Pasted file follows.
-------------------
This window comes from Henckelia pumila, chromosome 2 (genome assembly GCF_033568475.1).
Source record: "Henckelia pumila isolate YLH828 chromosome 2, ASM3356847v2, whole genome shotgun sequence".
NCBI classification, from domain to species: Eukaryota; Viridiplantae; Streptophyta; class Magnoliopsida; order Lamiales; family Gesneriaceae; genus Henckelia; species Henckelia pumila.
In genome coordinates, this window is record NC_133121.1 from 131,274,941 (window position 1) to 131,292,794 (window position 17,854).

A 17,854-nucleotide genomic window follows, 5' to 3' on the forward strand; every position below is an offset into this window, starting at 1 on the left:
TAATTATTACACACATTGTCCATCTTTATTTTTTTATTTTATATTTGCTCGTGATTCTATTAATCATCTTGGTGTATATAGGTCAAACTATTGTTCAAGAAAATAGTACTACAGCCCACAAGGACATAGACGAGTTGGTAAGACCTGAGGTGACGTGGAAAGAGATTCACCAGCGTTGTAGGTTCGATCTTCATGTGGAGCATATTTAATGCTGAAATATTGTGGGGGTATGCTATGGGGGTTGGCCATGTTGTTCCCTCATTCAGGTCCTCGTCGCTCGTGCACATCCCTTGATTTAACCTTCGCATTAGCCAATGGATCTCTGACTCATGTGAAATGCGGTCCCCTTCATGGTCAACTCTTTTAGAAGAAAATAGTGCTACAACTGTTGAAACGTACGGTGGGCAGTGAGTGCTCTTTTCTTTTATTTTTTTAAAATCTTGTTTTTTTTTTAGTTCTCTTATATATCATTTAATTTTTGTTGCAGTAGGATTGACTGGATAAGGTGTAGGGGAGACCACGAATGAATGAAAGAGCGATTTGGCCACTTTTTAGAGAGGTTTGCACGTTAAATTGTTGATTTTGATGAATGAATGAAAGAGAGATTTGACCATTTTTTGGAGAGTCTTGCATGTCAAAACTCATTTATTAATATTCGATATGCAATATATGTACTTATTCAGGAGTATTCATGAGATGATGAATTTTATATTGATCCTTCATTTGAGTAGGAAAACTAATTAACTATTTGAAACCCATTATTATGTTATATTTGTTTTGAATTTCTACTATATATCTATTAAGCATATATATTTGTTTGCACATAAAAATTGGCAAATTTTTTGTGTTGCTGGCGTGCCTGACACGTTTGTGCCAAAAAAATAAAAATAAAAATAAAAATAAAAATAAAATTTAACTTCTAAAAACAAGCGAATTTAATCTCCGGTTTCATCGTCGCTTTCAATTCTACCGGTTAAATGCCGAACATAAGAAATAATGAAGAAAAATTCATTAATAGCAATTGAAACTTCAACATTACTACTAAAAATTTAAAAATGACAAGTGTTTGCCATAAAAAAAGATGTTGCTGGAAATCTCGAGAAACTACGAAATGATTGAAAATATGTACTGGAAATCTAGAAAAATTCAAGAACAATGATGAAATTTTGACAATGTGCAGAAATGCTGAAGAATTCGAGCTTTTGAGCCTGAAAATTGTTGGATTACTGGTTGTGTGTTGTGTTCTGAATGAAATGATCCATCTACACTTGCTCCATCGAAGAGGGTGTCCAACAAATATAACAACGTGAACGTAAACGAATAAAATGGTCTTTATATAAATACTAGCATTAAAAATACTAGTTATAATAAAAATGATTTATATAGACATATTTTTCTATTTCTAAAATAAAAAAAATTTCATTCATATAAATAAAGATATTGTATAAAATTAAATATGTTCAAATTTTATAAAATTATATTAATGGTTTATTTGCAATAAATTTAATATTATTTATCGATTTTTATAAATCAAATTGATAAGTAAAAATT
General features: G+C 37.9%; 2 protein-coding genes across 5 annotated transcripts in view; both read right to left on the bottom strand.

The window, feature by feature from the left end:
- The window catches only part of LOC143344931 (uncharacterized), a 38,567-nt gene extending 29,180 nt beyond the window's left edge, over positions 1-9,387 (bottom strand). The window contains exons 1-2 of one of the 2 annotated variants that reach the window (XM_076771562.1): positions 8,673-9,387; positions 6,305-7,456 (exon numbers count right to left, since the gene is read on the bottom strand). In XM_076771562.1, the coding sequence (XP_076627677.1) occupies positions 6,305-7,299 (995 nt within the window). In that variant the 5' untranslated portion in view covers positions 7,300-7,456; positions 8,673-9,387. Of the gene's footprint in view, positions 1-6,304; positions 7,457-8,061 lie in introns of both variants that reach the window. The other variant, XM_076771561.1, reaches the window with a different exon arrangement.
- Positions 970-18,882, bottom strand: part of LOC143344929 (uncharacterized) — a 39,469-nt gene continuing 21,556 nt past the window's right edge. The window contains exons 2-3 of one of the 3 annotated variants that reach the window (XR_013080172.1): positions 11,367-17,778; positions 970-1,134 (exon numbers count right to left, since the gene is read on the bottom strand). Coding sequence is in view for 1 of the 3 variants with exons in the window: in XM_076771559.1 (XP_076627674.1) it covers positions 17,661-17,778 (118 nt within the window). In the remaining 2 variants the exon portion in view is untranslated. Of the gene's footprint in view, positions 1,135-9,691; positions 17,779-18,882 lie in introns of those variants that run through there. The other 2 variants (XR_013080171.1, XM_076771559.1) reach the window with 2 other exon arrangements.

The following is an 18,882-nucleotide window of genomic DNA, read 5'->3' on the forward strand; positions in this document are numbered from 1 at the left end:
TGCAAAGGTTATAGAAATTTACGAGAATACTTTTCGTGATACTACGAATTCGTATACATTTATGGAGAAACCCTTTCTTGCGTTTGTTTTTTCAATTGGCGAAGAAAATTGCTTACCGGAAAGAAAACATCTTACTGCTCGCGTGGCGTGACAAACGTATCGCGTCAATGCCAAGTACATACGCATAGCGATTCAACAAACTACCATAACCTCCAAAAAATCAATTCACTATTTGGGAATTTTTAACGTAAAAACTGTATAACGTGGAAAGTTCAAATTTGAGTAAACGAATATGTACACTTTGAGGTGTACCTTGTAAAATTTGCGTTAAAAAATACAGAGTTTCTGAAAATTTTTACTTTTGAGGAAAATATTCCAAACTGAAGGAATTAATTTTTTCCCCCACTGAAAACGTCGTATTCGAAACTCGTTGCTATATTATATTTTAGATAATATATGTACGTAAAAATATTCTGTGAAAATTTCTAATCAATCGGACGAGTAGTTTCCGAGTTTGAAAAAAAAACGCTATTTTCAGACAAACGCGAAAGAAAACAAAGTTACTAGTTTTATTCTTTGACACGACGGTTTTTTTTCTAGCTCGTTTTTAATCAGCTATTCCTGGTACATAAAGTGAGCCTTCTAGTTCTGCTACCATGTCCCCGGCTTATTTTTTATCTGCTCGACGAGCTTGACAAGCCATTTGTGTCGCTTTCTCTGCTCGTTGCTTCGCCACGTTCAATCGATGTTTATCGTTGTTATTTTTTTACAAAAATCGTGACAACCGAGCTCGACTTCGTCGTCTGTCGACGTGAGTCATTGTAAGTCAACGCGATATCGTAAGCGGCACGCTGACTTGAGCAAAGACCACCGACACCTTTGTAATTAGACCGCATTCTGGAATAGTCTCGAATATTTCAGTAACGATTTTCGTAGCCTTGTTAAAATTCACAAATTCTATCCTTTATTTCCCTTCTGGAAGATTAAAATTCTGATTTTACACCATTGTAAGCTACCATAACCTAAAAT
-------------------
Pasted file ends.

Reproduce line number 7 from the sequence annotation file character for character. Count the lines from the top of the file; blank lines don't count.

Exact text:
General features: G+C 37.9%; 2 protein-coding genes across 5 annotated transcripts in view; both read right to left on the bottom strand.